This is our vivacious little girl, Andi Ober. She has so much personality, but is shy and reserved when away from home. New places and people can be quite difficult for her to adjust to. Most of this anxiety stems from her having Epilepsy. When Andi was a baby, she would have periods of time where she was overly tired, wouldn’t focus, and threw up in the car often. She would shake her head about and be unresponsive; she was very hard to calm after these episodes. I had no idea what was going on, and thought she was just a goofy, high-needs baby. Then, it all changed. She had moments of going limp in my arms and twice she stopped breathing on me, which resulted in several 911 calls. I mentioned these episodes to my mother in law, who is a nurse. She was able to see Andi go limp in a shopping cart at Target on my older daughters 3rd birthday. That’s when I heard her say something I never thought I’d hear in my life, “Jessica, I think she’s having seizures.”
The following month, our world was turned upside down. We visited her pediatrician, obtained referrals to our local Children’s hospital, and Andi had numerous EEGs and EKGs. After her initial EEG showed over 300 abnormalities in less than 30 minutes, neurologists diagnosed her with Epilepsy. Her diagnosis came when she was only 20 months old. She is now 4.5 years old. Over the years, she has struggled greatly. She has been on six different Epilepsy medications and still continues to have seizures. She has had multiple EEGs and MRIs, something no child should have to go through. Since she was diagnosed at such a young age, Andi doesn’t know any other life. She handles the testing with so much bravery and courage. It was found she has a brain malformation called Cortical Dysplasia and she also has a pocket of fluid on her brain. Her official diagnosis is Intractable Focal Epilepsy with a risk of SUDEP (sudden unexplained death in epilepsy). Because of this, brain surgery has been discussed many times. A majority of Andi’s seizures occur at night, and we have taken steps to keeping her safe; a different bed, mattress and special anti-suffocation pillows. We are also trying to get her a bed pad monitor for safe sleep.
After we lost our son last June to stillbirth, we did further testing on Andi and discovered she carries a genetic variant that causes Cortical Dysplasia, Epilepsy, and developmental delays. Her neurologist warned us that she would lose developmental milestones with age and would need “intense physical and occupational therapies”.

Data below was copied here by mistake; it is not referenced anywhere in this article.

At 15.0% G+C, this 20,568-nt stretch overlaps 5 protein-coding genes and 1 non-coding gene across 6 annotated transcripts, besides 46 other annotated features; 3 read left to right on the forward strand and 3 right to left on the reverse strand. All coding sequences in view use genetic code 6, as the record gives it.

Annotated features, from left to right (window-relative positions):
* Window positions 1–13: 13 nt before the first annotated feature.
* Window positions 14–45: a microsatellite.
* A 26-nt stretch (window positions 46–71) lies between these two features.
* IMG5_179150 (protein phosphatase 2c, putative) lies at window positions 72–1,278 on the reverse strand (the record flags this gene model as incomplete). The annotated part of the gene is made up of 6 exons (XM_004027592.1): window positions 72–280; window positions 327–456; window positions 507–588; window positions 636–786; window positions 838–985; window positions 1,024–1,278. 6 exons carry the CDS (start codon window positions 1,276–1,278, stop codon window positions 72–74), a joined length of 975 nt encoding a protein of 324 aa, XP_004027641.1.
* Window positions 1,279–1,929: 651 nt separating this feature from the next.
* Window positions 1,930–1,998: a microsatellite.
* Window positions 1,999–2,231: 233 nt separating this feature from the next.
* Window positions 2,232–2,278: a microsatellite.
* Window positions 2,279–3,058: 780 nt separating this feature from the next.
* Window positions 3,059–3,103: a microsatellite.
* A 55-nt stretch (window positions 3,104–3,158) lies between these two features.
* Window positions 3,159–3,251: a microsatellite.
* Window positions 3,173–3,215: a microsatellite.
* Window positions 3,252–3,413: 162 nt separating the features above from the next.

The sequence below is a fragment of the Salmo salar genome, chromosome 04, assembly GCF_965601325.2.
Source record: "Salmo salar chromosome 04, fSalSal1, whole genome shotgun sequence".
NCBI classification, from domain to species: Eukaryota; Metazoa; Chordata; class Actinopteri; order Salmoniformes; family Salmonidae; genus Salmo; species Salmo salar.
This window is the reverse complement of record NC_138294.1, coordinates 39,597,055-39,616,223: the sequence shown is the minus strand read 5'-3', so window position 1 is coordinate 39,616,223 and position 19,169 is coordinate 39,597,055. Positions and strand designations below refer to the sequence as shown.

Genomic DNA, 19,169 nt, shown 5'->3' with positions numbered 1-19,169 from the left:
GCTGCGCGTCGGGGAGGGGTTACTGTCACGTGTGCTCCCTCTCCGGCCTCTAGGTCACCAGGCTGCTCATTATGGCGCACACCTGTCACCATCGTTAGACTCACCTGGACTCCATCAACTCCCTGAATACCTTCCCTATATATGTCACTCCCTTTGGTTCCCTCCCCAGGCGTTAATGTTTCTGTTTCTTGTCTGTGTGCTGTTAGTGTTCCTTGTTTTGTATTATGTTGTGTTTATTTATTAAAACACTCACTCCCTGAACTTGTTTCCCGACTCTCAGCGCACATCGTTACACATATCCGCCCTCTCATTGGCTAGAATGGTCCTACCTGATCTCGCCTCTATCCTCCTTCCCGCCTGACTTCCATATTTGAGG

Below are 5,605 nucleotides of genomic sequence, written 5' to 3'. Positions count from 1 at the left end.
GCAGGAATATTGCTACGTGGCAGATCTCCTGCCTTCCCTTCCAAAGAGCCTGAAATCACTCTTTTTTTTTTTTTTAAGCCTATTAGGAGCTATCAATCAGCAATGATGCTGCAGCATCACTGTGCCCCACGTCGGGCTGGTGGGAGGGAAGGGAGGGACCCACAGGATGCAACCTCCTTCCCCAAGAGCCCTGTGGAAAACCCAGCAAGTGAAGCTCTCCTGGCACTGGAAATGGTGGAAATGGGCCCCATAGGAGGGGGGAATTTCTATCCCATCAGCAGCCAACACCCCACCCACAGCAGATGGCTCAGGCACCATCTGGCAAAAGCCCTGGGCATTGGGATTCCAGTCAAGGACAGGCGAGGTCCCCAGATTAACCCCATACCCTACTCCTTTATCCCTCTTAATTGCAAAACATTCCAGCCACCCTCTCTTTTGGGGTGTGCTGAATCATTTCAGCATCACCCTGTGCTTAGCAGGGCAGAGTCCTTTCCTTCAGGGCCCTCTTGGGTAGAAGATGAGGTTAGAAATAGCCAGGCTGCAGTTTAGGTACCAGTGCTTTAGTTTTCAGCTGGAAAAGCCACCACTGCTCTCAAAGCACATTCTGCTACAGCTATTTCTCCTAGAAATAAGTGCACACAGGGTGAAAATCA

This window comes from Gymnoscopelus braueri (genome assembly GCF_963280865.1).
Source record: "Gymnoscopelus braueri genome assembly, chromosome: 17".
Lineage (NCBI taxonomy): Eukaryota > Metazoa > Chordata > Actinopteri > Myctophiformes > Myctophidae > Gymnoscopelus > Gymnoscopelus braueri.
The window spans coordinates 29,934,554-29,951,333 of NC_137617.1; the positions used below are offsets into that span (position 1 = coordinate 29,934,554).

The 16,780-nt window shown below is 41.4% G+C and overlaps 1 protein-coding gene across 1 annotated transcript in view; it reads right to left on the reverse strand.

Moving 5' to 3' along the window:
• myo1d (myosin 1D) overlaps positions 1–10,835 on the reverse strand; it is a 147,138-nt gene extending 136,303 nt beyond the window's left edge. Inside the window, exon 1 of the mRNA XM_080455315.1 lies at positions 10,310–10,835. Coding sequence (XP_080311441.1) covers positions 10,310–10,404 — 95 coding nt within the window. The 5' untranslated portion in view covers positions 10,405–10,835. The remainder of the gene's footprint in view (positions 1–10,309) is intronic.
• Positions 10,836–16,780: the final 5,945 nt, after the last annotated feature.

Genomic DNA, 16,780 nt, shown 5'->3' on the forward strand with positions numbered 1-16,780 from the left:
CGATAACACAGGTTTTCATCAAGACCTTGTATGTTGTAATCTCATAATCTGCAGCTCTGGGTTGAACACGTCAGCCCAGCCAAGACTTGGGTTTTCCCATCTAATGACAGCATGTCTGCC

While we have taken steps to make her life better (therapies, medical equipment, etc.), we still have a long way to go. I’ll never be able to monitor her 24/7 for seizure activity, especially during the night when she is at her highest risk for SUDEP. I also want her to be able to have more independence and confidence when I’m not able to be with her. Andi receiving a seizure response service dog would change her life! It would lift stress from our entire family, while keeping her safe. I also hope her having a seizure response service dog will help her bridge the gap socially. When she started having seizures in her gymnastics class this year, the other kids made fun of her and stopped including her. It really hurt her feelings and now she worries about making friends and people liking her. Andi having a service dog would turn her epilepsy into a special and unique thing with other children her age and help stop it from being something “weird” or “scary” and hopefully help her to be included.
It costs at least $46,000 to specially train a dog for Andi. Families cover only a portion of that cost, a fee of $17,000. We are fundraising to help cover the fee required to provide her with a life-changing service dog. Donations in support of Andi should be made directly to 4 Paws for Ability – be sure to write Andi Ober on the memo line. Mail checks to:
4 Paws for Ability
In Honor of Andi Ober
253 Dayton Ave.
Xenia, Ohio, 45385.
If you wish to make an online donation, the website is www.4pawsforability.org/donate-now. Include Andi’s name in the “instructions to merchant” through PayPal. You may also call to make a credit card donation over the phone at (937) 374-0385 – Monday thru Friday 9AM to 4PM EST.
Thank you for your support!